New Horizons In Parable Research -- By: Craig L. Blomberg

Journal: Trinity Journal
Volume: TRINJ 03:1 (Spring 1982)
Article: New Horizons In Parable Research
Author: Craig L. Blomberg

New Horizons In Parable Research

Craig L. Blomberg

University Of Aberdeen

Warren Kissinger’s recent history of the interpretation of the parables of Jesus combines over two hundred pages of text with an equally lengthy section of bibliography. 1 Keeping up just with the research of the last few years is in itself a formidable task.2 Most students of the New Testament recognize the enormous contribution of Joachim Jeremias to the modern study of the parables.3 But many are perhaps still unaware of the various important advances in principles of interpretation that have been made more recently. This article does not attempt to survey all these advances either comprehensively or systematically, but merely to comment on six particularly interesting and controversial developments which challenge the consensus positions represented by Jeremias. Each of these developments also raises important questions for the study of biblical hermeneutics more generally.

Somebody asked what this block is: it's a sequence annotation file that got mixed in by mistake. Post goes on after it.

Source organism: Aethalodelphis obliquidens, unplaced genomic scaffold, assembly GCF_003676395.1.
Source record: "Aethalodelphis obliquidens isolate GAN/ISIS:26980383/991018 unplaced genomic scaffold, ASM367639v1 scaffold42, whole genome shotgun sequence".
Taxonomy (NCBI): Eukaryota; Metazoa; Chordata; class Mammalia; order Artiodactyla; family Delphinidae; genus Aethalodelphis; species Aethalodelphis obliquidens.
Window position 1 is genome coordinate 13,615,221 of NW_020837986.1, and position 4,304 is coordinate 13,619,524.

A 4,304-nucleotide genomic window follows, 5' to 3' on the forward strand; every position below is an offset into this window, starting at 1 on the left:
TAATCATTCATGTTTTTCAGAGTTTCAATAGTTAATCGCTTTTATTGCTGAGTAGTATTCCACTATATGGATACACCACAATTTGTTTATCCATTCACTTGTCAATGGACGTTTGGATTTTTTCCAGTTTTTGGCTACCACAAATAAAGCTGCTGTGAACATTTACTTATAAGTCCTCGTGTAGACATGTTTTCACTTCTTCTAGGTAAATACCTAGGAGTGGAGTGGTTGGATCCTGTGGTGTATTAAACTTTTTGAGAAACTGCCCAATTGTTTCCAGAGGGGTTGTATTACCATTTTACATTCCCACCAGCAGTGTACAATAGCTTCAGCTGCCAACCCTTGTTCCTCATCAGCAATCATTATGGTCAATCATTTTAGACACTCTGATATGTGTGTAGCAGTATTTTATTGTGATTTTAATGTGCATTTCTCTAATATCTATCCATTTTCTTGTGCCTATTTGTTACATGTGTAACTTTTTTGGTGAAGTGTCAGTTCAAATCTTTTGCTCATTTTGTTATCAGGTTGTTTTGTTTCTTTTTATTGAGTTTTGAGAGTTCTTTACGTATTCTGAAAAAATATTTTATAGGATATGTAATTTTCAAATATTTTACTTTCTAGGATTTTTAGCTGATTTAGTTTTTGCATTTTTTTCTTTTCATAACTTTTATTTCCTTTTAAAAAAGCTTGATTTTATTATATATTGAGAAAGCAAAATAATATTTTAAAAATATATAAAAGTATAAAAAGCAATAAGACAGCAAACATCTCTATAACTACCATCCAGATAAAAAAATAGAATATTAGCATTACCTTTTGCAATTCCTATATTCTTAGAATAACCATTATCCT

I. Definition and Classification

Jeremias considers the earlier form-critical distinctions of metaphor, simile, parable, and example “a fruitless labour,” since the Greek translates the Hebrew mās̆āl, which referred to “figurative forms of speech of every kind: parable, similitude, allegory, fable, proverb, apocalyptic revelation, riddle, symbol, pseudonym, fictitious person, example, theme, argument, apology, refutation, jest.”4 This background certainly accounts for the broad semantic range of παραβολή in the New Testament. Luke, for example, can use it for as long a passage as the story of the prodigal son (Luke 15:11–32) and for as short

a saying as “Physician, heal yourself” (4:23). Yet form criticism has surely taught us that forms may be more narrowly identified and classified even where the New Testament does not use a distinctive word or expression for them. The advantage of this precision is that like forms may well require like principles of interpretation. If we learn how to interpret one of a distinct kind of parables properly then perhaps the rest will fall into line more readily.5

Recent attempts to define “parable” have come to concentrate more and more on its characteristics as narrative. One of the best and most concise definitions comes from John Domin...

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